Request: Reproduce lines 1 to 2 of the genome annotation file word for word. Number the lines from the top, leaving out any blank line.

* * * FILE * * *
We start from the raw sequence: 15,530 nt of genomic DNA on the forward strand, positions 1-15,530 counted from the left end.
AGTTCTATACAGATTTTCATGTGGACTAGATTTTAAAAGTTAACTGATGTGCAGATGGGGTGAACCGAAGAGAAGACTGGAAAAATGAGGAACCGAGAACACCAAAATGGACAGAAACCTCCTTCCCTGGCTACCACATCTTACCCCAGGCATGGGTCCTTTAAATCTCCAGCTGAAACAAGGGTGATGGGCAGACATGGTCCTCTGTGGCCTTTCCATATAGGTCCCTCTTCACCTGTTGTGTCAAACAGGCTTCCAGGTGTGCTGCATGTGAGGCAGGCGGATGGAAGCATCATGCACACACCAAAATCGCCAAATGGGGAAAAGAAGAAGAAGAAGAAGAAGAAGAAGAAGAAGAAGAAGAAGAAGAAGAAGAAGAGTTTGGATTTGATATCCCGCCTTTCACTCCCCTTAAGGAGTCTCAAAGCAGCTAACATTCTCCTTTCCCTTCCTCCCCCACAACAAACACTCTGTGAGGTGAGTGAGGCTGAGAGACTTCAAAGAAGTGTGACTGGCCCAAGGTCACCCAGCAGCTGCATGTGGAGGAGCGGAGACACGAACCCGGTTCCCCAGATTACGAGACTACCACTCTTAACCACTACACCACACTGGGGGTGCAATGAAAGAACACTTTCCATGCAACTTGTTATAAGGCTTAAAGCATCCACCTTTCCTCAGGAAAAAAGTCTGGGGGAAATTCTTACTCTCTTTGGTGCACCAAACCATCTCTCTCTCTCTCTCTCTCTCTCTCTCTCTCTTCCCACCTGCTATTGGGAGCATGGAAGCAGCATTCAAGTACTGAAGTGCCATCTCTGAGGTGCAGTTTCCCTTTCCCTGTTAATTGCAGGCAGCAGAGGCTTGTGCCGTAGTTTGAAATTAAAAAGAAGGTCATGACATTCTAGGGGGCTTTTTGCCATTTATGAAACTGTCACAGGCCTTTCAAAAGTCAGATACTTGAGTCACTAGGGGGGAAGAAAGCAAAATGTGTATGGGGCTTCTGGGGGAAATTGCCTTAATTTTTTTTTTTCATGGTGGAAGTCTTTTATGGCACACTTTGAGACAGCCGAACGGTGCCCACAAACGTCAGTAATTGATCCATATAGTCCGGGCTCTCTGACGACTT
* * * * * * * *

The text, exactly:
We start from the raw sequence: 15,530 nt of genomic DNA on the forward strand, positions 1-15,530 counted from the left end.
AGTTCTATACAGATTTTCATGTGGACTAGATTTTAAAAGTTAACTGATGTGCAGATGGGGTGAACCGAAGAGAAGACTGGAAAAATGAGGAACCGAGAACACCAAAATGGACAGAAACCTCCTTCCCTGGCTACCACATCTTACCCCAGGCATGGGTCCTTTAAATCTCCAGCTGAAACAAGGGTGATGGGCAGACATGGTCCTCTGTGGCCTTTCCATATAGGTCCCTCTTCACCTGTTGTGTCAAACAGGCTTCCAGGTGTGCTGCATGTGAGGCAGGCGGATGGAAGCATCATGCACACACCAAAATCGCCAAATGGGGAAAAGAAGAAGAAGAAGAAGAAGAAGAAGAAGAAGAAGAAGAAGAAGAAGAAGAAGAGTTTGGATTTGATATCCCGCCTTTCACTCCCCTTAAGGAGTCTCAAAGCAGCTAACATTCTCCTTTCCCTTCCTCCCCCACAACAAACACTCTGTGAGGTGAGTGAGGCTGAGAGACTTCAAAGAAGTGTGACTGGCCCAAGGTCACCCAGCAGCTGCATGTGGAGGAGCGGAGACACGAACCCGGTTCCCCAGATTACGAGACTACCACTCTTAACCACTACACCACACTGGGGGTGCAATGAAAGAACACTTTCCATGCAACTTGTTATAAGGCTTAAAGCATCCACCTTTCCTCAGGAAAAAAGTCTGGGGGAAATTCTTACTCTCTTTGGTGCACCAAACCATCTCTCTCTCTCTCTCTCTCTCTCTCTCTCTCTTCCCACCTGCTATTGGGAGCATGGAAGCAGCATTCAAGTACTGAAGTGCCATCTCTGAGGTGCAGTTTCCCTTTCCCTGTTAATTGCAGGCAGCAGAGGCTTGTGCCGTAGTTTGAAATTAAAAAGAAGGTCATGACATTCTAGGGGGCTTTTTGCCATTTATGAAACTGTCACAGGCCTTTCAAAAGTCAGATACTTGAGTCACTAGGGGGGAAGAAAGCAAAATGTGTATGGGGCTTCTGGGGGAAATTGCCTTAATTTTTTTTTTTCATGGTGGAAGTCTTTTATGGCACACTTTGAGACAGCCGAACGGTGCCCACAAACGTCAGTAATTGATCCATATAGTCCGGGCTCTCTGACGACTT